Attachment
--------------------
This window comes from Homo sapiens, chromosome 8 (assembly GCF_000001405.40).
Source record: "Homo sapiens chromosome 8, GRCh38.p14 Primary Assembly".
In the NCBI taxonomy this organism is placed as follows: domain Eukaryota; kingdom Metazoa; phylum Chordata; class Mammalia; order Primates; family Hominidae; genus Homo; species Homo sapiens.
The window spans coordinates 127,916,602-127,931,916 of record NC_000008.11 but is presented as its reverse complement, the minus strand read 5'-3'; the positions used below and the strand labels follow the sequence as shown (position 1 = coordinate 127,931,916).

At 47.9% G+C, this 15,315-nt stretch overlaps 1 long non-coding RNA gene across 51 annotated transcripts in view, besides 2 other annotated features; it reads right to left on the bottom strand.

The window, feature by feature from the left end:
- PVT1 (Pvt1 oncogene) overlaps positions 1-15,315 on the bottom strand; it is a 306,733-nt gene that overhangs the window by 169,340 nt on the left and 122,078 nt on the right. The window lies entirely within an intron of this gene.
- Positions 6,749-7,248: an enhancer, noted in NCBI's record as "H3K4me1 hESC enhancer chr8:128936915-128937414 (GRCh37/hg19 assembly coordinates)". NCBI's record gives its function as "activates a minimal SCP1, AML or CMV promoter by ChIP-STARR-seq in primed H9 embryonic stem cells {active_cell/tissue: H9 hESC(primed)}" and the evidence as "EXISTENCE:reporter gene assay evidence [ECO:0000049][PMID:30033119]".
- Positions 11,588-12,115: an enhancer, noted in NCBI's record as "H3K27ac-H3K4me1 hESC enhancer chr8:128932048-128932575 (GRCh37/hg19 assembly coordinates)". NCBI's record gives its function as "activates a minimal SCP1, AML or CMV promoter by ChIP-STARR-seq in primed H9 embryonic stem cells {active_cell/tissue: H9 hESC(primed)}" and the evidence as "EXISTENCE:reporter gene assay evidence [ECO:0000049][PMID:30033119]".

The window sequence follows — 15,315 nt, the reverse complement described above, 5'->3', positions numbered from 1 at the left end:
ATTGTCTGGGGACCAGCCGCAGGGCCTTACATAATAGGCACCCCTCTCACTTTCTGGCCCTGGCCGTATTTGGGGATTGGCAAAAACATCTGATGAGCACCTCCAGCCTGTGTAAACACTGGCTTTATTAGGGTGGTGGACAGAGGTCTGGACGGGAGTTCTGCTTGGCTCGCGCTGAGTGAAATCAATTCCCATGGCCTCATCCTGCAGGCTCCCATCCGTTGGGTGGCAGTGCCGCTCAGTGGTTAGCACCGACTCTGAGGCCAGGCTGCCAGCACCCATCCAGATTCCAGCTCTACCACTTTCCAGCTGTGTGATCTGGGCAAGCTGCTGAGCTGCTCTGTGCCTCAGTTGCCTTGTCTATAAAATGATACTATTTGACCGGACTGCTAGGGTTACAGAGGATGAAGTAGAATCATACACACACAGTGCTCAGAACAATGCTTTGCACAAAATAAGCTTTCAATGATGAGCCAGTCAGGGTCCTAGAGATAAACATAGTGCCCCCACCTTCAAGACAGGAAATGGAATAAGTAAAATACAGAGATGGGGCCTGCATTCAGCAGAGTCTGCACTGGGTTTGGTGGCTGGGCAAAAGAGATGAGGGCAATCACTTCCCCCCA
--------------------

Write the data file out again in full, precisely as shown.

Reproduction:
This window comes from Homo sapiens, chromosome 8 (assembly GCF_000001405.40).
Source record: "Homo sapiens chromosome 8, GRCh38.p14 Primary Assembly".
In the NCBI taxonomy this organism is placed as follows: domain Eukaryota; kingdom Metazoa; phylum Chordata; class Mammalia; order Primates; family Hominidae; genus Homo; species Homo sapiens.
The window spans coordinates 127,916,602-127,931,916 of record NC_000008.11 but is presented as its reverse complement, the minus strand read 5'-3'; the positions used below and the strand labels follow the sequence as shown (position 1 = coordinate 127,931,916).

At 47.9% G+C, this 15,315-nt stretch overlaps 1 long non-coding RNA gene across 51 annotated transcripts in view, besides 2 other annotated features; it reads right to left on the bottom strand.

The window, feature by feature from the left end:
- PVT1 (Pvt1 oncogene) overlaps positions 1-15,315 on the bottom strand; it is a 306,733-nt gene that overhangs the window by 169,340 nt on the left and 122,078 nt on the right. The window lies entirely within an intron of this gene.
- Positions 6,749-7,248: an enhancer, noted in NCBI's record as "H3K4me1 hESC enhancer chr8:128936915-128937414 (GRCh37/hg19 assembly coordinates)". NCBI's record gives its function as "activates a minimal SCP1, AML or CMV promoter by ChIP-STARR-seq in primed H9 embryonic stem cells {active_cell/tissue: H9 hESC(primed)}" and the evidence as "EXISTENCE:reporter gene assay evidence [ECO:0000049][PMID:30033119]".
- Positions 11,588-12,115: an enhancer, noted in NCBI's record as "H3K27ac-H3K4me1 hESC enhancer chr8:128932048-128932575 (GRCh37/hg19 assembly coordinates)". NCBI's record gives its function as "activates a minimal SCP1, AML or CMV promoter by ChIP-STARR-seq in primed H9 embryonic stem cells {active_cell/tissue: H9 hESC(primed)}" and the evidence as "EXISTENCE:reporter gene assay evidence [ECO:0000049][PMID:30033119]".

The window sequence follows — 15,315 nt, the reverse complement described above, 5'->3', positions numbered from 1 at the left end:
ATTGTCTGGGGACCAGCCGCAGGGCCTTACATAATAGGCACCCCTCTCACTTTCTGGCCCTGGCCGTATTTGGGGATTGGCAAAAACATCTGATGAGCACCTCCAGCCTGTGTAAACACTGGCTTTATTAGGGTGGTGGACAGAGGTCTGGACGGGAGTTCTGCTTGGCTCGCGCTGAGTGAAATCAATTCCCATGGCCTCATCCTGCAGGCTCCCATCCGTTGGGTGGCAGTGCCGCTCAGTGGTTAGCACCGACTCTGAGGCCAGGCTGCCAGCACCCATCCAGATTCCAGCTCTACCACTTTCCAGCTGTGTGATCTGGGCAAGCTGCTGAGCTGCTCTGTGCCTCAGTTGCCTTGTCTATAAAATGATACTATTTGACCGGACTGCTAGGGTTACAGAGGATGAAGTAGAATCATACACACACAGTGCTCAGAACAATGCTTTGCACAAAATAAGCTTTCAATGATGAGCCAGTCAGGGTCCTAGAGATAAACATAGTGCCCCCACCTTCAAGACAGGAAATGGAATAAGTAAAATACAGAGATGGGGCCTGCATTCAGCAGAGTCTGCACTGGGTTTGGTGGCTGGGCAAAAGAGATGAGGGCAATCACTTCCCCCCA